Regional Homeless Authority continues to provide aid for homeless during recent heatwaves
In the midst of a series of heatwaves across the state, the King County Regional Homeless Authority (KCRHA) allocated numerous resources to help support the local homeless population from the recent extreme weather.
“We put up cooling canopies in three locations: White Center, Georgetown, and Shoreline. We also activated city hall and a space on Beacon Hill. We activated, with our partners, King County libraries, Seattle libraries had some space available,” said Marc Dones, CEO of KCRHA, during the organization’s bi-monthly meeting with Seattle City Council. “All of that information was coordinated daily through sub-regional calls, and then pushed to the KCRHA website, which was then coordinated with the public information officers from all of the agencies and distributed across the county.”
KCRHA served approximately 680 homeless individuals at these centers, providing cooling supplies, resources and services onsite, and building relationships with partnering agencies.
Public Health for Seattle & King County donated 1,200 bottles of water, 576 bottles of Gatorade, 215 bottles of sunscreen, and 120 reusable water bottles to outreach providers as well as some additional cooling tents.
Around the country, heat contributes to some 1,500 deaths annually, and advocates estimate about half of those people are homeless, according to the Associated Press.
Late last month, Seattle set a new record for the longest heat wave in the city’s history by logging six consecutive days with a temperature in the 90s. The previous record was five straight 90-degree days, set in 1941, 1981, and 2015.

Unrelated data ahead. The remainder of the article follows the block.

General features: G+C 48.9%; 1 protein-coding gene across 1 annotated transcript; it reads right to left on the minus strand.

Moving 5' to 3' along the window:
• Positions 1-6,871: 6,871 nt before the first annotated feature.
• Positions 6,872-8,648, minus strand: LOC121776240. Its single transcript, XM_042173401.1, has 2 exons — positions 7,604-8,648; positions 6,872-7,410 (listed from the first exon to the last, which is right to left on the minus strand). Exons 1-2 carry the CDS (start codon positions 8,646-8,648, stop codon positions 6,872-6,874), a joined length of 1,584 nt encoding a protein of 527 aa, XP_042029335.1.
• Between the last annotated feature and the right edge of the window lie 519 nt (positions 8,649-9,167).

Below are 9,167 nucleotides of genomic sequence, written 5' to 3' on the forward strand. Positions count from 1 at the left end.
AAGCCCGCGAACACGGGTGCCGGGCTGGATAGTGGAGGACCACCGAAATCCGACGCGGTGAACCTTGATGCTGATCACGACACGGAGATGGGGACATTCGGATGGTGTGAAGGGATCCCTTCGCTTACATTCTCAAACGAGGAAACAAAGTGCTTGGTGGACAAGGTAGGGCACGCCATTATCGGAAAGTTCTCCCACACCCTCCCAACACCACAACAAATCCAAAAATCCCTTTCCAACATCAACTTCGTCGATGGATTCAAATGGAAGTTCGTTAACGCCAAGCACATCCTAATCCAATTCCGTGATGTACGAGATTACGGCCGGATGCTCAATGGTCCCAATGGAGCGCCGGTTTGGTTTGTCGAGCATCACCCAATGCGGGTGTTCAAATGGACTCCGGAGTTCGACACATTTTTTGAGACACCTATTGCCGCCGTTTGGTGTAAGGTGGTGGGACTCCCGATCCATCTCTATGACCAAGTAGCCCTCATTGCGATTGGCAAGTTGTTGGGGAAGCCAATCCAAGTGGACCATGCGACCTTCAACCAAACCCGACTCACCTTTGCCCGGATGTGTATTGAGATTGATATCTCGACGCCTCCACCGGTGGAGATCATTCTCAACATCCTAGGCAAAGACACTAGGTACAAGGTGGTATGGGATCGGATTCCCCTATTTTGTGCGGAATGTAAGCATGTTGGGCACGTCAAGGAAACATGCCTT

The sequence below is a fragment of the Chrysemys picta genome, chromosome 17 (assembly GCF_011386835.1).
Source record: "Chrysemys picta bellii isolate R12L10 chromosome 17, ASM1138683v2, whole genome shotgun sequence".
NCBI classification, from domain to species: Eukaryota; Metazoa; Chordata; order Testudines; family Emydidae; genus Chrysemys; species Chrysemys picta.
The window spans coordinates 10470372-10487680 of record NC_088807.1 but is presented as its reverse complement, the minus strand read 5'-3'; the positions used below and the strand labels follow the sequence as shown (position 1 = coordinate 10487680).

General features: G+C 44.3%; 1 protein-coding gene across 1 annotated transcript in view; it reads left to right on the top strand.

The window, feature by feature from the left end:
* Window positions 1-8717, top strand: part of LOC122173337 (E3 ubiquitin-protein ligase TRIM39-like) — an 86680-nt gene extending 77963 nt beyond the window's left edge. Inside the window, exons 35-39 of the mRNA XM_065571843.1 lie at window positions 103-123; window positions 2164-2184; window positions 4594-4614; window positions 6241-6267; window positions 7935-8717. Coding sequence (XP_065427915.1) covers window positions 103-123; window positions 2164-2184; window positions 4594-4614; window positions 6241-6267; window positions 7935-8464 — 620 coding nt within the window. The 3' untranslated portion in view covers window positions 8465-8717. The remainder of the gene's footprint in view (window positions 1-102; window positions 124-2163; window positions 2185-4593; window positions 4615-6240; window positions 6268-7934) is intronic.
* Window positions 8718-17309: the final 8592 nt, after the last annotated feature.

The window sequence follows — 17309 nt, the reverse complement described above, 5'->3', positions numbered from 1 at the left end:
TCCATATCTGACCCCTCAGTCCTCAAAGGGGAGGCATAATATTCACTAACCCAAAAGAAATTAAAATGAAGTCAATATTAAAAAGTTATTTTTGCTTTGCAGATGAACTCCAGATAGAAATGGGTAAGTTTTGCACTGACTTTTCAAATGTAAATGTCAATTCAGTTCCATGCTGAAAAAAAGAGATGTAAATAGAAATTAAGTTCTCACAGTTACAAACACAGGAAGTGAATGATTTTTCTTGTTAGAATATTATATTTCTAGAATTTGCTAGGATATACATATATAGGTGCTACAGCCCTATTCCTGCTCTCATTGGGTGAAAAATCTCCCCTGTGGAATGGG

Portland set a similar record — seven days in a row above 95 degrees.
The City of Seattle cleared three homeless encampments during last month’s heat advisory warning issued by the National Weather Service, a decision KCRHA has publicly opposed.
Seattle is expected to have a high in the mid-80s today before nearly a week of cooler weather hits the region. The final week of August is expected to flirt daily with 90-plus degree weather before September arrives.
“We continued to focus on how we centered the needs of folks by helping people stay in their communities and providing cooling supplies,” Dones said. “We’re continuing to learn the lesson that a lot of folks are not necessarily hopping on Metro to head into downtown to go to city hall or other places, but they actually would prefer to shelter in place for the duration of the incident.”
KCRHA recently secured additional funding, bringing the organization’s total this fiscal year to approximately $50 million.
“What’s next? We will continue to engage with folks on the five-year plan,” Dones said. “We have several opportunities for folks to submit any written feedback.”
KCRHA’s five-year implementation plan works through multiple engagements with people experiencing homelessness, service providers, elected officials, city human services staff, and coalitions. The plan is broken up into seven parts: Measurable actions, outcomes, and goals; sub-regional planning activities; procurement processes; terms and conditions for contracts; data collection; continuous improvement; and budgeting.
“It’s a strategic roadmap to transform the system,” Dones said. “The administrative transformation of this system was accomplished in the creation of KCRHA, but now we have to transform what the system does, what services it delivers, and how well it delivers them. So that is what we are building with community partners.”
Prior to becoming the first CEO of KCRHA, Dones was the founder and executive director of the National Innovation Service (NIS), a consulting firm that helps governments redesign their approaches to supporting marginalized populations. Dones has been KCRHA’s CEO for 18 months now.